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To the Roof of Europe

It was then a long drive north through northern Finland to find trees becoming more of a rarity and crossed the border into Norway from the Finnish Municipality of Utsjoki.

Norway is a prosperous and scenically spectacular country (albeit very thin in places and by European standards, quite long), tourist friendly, with forests largely in the south and rugged uplands, which is where we were now located. To compare its length, the north of Italy is as close to Oslo, the capital city as the North Cape, which would be our ultimate goal. The main livelihood of the slightly lower than 5 million population is connected with the sea (oil, fishing, tourists on cruises but also skiing holidays). In fact, 80% of the population live near the sea. It has a whopping 50,000 islands and the mainland a staggering 13,000 mile (21,000km) coastline.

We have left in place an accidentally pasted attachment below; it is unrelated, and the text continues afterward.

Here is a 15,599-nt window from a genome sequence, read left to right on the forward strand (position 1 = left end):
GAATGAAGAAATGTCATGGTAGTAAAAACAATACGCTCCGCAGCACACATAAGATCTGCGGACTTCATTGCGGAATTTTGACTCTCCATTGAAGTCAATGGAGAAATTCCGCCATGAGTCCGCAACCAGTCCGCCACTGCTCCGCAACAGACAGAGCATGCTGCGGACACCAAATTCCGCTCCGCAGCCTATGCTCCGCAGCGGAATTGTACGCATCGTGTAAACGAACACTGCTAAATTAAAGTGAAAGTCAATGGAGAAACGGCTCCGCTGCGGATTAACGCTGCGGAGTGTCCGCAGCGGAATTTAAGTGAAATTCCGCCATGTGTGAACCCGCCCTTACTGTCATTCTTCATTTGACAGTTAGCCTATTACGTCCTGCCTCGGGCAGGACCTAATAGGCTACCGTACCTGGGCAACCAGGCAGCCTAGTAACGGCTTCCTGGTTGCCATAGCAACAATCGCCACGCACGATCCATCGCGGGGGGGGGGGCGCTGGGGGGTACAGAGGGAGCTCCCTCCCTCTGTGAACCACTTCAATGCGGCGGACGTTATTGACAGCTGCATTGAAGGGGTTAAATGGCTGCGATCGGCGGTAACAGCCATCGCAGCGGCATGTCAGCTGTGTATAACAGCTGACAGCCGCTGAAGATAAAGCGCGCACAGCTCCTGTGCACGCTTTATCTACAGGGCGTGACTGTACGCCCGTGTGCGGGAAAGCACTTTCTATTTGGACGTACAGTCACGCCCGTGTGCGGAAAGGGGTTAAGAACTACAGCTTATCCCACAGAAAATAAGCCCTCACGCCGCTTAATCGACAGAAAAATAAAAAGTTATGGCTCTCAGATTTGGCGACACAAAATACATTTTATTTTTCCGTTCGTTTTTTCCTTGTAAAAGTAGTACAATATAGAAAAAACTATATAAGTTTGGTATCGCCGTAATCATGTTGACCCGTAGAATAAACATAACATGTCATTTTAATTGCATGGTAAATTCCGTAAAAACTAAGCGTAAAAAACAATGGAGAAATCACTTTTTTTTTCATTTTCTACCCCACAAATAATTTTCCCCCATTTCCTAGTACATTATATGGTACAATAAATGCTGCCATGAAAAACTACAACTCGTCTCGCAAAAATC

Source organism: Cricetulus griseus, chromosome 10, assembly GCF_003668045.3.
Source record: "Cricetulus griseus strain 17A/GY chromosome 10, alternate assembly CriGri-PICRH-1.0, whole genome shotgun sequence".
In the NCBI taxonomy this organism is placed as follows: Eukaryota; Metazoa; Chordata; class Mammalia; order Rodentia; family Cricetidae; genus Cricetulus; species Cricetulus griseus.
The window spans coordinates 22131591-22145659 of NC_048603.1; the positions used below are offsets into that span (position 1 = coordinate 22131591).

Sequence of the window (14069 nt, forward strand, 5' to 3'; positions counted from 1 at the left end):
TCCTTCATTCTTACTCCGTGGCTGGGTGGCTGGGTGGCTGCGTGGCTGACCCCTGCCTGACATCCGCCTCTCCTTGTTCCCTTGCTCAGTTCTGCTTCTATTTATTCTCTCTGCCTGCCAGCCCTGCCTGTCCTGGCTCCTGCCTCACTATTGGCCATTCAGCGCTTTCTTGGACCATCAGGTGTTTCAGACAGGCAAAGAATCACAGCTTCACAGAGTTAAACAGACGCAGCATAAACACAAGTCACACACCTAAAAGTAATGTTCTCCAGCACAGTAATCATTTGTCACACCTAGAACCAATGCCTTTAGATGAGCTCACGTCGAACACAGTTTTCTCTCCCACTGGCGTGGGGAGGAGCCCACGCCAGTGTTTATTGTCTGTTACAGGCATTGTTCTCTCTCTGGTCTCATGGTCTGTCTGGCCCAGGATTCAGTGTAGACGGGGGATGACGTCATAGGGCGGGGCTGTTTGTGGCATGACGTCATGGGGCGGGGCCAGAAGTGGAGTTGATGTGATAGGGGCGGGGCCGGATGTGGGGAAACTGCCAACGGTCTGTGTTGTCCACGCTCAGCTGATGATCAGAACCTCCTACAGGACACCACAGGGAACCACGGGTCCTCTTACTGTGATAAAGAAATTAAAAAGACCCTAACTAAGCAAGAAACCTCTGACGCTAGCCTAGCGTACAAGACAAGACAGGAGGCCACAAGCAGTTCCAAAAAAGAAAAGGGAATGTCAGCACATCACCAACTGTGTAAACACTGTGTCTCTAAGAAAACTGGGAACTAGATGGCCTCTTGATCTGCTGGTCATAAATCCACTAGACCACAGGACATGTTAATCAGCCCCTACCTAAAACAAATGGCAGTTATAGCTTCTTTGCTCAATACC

From the 14th century, it was part of the Danish realm; from 1814 until independence in 1905 it was united with Sweden. From April, 1940 to the end of WWII, it was occupied by the Germans. Liberation from the Nazis took place in 1945 at the end of WWII and to this very day, Norway gives Britaina very nice Christmas tree every year which proudly stands in London’s Trafalgar Square during the festive period. Famous Norwegians include Roald Amundsen (1872-1928). He led the first Antarctic expedition to reach the South Pole and was also the first person to reach both the North and South Poles. Also of note is the anthropologist Thor Heyerdahl (1914-2002) whom led the Kon-Tiki expedition which demonstrated using no new technologies that South Americans could have settled Polynesia in pre-Columbian times, using a raft constructed with balsa logs. Edvard Grieg (1843-1907) is probably their most famous composer (well apart from the popular pop band a-ha). My favourite Norwegian quotation came from a government minister, Harlvard Lange: “We do not regard Englishman as foreigners. We look on them only as rather mad Norwegians”. The Norwegians invented skiing, have lots of wooden stave churches, a passion for building unmetalled, unlit and bare rock faced road tunnels, wherever they can find a hole in solid rock to bore through and above all, trolls that live under bridges. underground in hills, caves or mounds.

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